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Ideas for Improvement - Python

In this conclusion to a six-part series, you will learn about the user help tools that come with the PyMailGUI client, and more. This article is excerpted from chapter 15 of the book Programming Python, Third Edition, written by Mark Lutz (O'Reilly, 2006; ISBN: 0596009259) Copyright © 2006 O'Reilly Media, Inc. All rights reserved. Used with permission from the publisher. Available from booksellers or direct from O'Reilly Media.

TABLE OF CONTENTS:
  1. Finishing the PyMailGUI Client: User Help Tools
  2. popuputil: General-Purpose GUI Pop Ups
  3. wraplines: Line Split Tools
  4. mailcon
  5. PyMailGuiHelp: User Help Text
  6. Ideas for Improvement
By: O'Reilly Media
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August 09, 2007

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Although I use PyMailGUI on a regular basis as is, there is always room for improvement to software, and this system is no exception. If you wish to experiment with its code, here are a few suggested projects:

  • Mail list windows could be sorted by columns on demand. This may require a more sophisticated list window structure.
  • The implementation of save-mail files limits their size by loading them into memory all at once; a DBM keyed-access implementation may work around this constraint. See the list windows module comments for ideas.
  • Hyperlink URLs within messages could be highlighted visually and made to spawn a web browser automatically when clicked by using the launcher tools we met in the GUI and system parts of this book (Tkinter’s text widget supports links directly).
  • Because Internet newsgroup posts are similar in structure to emails (header lines plus body text; see thenntplib example in Chapter 14), this script could in principle be extended to display both email messages and news articles. Classifying such a mutation as clever generalization or diabolical hack is left as an exercise in itself.
  • The help text has grown large in this version: this might be better implemented as HTML, and displayed in a web browser, with simple text as a fallback option. In fact, we might extract the simple text from the HTML, to avoid redundant copies.
  • Saves and Split writes could also be threaded for worst-case scenarios. For pointers on making Saves parallel, see the comments in the file class ofListWindows.py; there may be some subtle issues that require both thread locks and general file locking for potentially concurrent updates.
  • There is currently no way to delete an attachment once it has been added in compose windows. This might be supported by adding quick-access part buttons to compose windows, too, which could verify and delete the part when clicked.
  • We could add an automatic spam filter for mails fetched, in addition to any provided at the email server or ISP.
  • Mail text is editable in message view windows, even though a new mail is not being composed. This is deliberate—users can annotate the message’s text and save it in a text file with the Save button at the bottom of the window. This might be confusing, though, and is redundant (we can also edit and save by clicking on the main text’s quick-access part button). Removing edit tools would require extending PyEdit.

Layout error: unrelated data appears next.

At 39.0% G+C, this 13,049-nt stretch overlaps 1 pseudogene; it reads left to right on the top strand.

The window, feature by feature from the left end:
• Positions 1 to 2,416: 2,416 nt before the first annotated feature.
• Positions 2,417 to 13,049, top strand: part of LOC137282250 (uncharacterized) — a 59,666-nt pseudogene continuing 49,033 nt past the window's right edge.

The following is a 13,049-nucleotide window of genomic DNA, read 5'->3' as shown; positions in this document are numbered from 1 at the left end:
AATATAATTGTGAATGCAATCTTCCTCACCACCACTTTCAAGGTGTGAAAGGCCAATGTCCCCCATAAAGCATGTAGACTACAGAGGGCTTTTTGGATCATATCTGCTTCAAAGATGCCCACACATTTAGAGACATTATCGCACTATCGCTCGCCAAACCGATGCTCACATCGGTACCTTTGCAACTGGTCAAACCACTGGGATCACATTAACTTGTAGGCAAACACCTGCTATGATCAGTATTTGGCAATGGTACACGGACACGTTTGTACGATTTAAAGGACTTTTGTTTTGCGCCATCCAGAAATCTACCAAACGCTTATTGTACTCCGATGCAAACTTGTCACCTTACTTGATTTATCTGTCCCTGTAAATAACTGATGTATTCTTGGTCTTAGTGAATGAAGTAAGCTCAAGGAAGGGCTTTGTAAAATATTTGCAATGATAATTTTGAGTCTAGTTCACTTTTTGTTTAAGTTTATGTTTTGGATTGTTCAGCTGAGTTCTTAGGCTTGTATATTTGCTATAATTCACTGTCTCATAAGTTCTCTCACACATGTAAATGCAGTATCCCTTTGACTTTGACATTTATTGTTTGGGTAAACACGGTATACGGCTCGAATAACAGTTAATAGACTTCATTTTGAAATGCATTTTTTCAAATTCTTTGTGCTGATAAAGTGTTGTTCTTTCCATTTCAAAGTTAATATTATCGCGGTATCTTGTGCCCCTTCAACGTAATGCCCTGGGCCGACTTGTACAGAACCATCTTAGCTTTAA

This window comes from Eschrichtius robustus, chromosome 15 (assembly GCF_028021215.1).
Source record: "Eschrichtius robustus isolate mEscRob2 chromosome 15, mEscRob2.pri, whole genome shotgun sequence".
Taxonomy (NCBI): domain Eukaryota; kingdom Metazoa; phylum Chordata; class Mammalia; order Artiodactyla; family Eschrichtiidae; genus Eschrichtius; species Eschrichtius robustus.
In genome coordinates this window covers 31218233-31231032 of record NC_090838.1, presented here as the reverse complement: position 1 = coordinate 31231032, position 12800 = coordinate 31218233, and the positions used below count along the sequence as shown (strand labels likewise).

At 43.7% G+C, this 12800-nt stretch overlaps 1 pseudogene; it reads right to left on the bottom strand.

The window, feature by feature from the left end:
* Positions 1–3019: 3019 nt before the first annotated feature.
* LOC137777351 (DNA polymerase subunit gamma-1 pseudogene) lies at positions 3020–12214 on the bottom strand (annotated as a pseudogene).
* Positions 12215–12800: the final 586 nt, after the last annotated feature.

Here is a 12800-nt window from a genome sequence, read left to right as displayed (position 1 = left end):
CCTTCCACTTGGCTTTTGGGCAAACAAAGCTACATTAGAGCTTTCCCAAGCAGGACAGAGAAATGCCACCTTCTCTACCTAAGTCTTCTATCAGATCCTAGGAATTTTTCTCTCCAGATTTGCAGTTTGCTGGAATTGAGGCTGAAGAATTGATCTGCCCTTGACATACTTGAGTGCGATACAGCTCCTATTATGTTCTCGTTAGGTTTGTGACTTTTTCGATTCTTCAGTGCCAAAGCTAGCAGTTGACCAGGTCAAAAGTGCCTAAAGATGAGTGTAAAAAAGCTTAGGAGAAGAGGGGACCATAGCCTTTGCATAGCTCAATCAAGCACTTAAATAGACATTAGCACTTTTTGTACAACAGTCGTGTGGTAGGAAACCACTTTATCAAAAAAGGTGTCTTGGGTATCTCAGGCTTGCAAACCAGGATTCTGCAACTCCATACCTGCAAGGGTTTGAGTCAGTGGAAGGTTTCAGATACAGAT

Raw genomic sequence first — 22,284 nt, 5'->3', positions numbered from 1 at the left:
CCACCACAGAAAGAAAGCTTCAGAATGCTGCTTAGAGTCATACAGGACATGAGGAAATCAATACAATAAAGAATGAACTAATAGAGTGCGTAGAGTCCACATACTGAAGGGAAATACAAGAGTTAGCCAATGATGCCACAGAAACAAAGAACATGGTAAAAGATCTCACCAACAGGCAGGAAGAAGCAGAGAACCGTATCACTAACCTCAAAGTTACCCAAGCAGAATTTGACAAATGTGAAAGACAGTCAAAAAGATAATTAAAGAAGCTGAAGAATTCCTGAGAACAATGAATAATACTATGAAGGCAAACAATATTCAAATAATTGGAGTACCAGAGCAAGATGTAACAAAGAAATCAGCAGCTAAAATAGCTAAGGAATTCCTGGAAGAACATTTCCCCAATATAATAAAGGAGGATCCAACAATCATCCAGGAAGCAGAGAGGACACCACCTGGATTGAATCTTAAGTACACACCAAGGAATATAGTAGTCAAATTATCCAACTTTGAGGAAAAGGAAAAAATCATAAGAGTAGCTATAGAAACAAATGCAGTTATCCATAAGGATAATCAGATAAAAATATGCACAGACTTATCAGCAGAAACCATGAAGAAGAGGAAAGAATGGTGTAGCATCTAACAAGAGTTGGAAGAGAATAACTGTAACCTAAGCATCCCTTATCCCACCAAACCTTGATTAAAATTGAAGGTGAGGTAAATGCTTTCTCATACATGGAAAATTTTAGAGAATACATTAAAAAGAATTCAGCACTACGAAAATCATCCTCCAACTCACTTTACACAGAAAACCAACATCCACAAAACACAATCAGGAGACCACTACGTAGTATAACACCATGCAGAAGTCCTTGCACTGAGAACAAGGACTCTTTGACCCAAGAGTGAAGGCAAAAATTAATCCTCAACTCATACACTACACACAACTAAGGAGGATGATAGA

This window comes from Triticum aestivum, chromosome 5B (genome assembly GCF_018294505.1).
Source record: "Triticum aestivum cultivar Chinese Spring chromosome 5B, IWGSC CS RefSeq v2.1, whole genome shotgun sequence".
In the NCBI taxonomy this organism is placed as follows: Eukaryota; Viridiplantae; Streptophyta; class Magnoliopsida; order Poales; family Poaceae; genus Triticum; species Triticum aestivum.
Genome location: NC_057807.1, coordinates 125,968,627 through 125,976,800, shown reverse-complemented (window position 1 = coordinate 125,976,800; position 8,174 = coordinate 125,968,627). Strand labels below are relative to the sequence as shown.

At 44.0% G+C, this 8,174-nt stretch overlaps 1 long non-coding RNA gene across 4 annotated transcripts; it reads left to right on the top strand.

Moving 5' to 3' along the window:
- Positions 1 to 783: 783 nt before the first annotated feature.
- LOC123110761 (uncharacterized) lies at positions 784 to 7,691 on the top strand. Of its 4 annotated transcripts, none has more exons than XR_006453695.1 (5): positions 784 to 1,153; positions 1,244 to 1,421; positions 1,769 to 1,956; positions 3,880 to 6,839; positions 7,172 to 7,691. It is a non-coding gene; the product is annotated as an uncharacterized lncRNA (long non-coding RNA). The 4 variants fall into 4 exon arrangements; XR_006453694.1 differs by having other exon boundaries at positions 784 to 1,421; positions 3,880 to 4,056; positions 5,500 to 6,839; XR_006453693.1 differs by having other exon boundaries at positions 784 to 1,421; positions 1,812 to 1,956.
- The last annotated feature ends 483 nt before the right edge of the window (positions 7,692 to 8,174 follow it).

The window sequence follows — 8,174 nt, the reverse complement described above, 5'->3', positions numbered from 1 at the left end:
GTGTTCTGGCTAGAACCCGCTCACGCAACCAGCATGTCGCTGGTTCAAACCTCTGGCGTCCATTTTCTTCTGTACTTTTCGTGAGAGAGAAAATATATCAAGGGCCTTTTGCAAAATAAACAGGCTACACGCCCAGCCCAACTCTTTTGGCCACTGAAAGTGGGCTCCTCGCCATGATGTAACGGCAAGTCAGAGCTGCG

• We could also add support for mail lists, allowing users to associate multiple email addresses with a saved list name. On sends to a list name, the mail would be sent to all on the list (the “To:” addresses passed tosmtplib), but the email list could be used for the email’s “To:” header line).

And so on—because this software is open source, it is also necessarily open-ended. Suggested exercises in this category are delegated to your imagination.

This concludes our tour of Python client-side programming. In the next chapter, we’ll hop the fence to the other side of the Internet world and explore scripts that run on server machines. Such programs give rise to the grander notion of applications that live entirely on the Web and are launched by web browsers. As we take this leap in structure, keep in mind that the tools we met in this and the previous chapter are often sufficient to implement all the distributed processing that many applications require, and they can work in harmony with scripts that run on a server. To completely understand the Web world view, though, we need to explore the server realm, too.


* And remember: you would have to multiply these line counts by a factor of four or five to get the equivalent in a language like C or C++. If you’ve done much programming, you probably recognize that the fact that we can implement a fairly full-featured mail processing program in roughly 2,000 lines of code speaks volumes about the power of the Python language and its libraries. For comparison, the original version of this program from the second edition of this book was just 725 lines in 3 new modules, but also was very limited—it did not support PyMailGUI2’s attachments, thread overlap, local mail files, and so on.

* In fact, my ISP’s webmail send system went down the very day I had to submit this edition of the book to my publisher! No worries—-I fired up PyMailGUI and used it to send the book as attachment files through a different server. In a sense, this book submitted itself.

* The standard library’s webbrowser module would help for HTML-based help. Actually, the help display started life even less fancy: it originally displayed help text in a standard information box pop up, generated by the Tkinter showinfo call used earlier in the book. This worked fine on Windows (at least with a small amount of help text), but it failed on Linux because of a default line-length limit in information pop-up boxes; lines were broken so badly as to be illegible.



 
 
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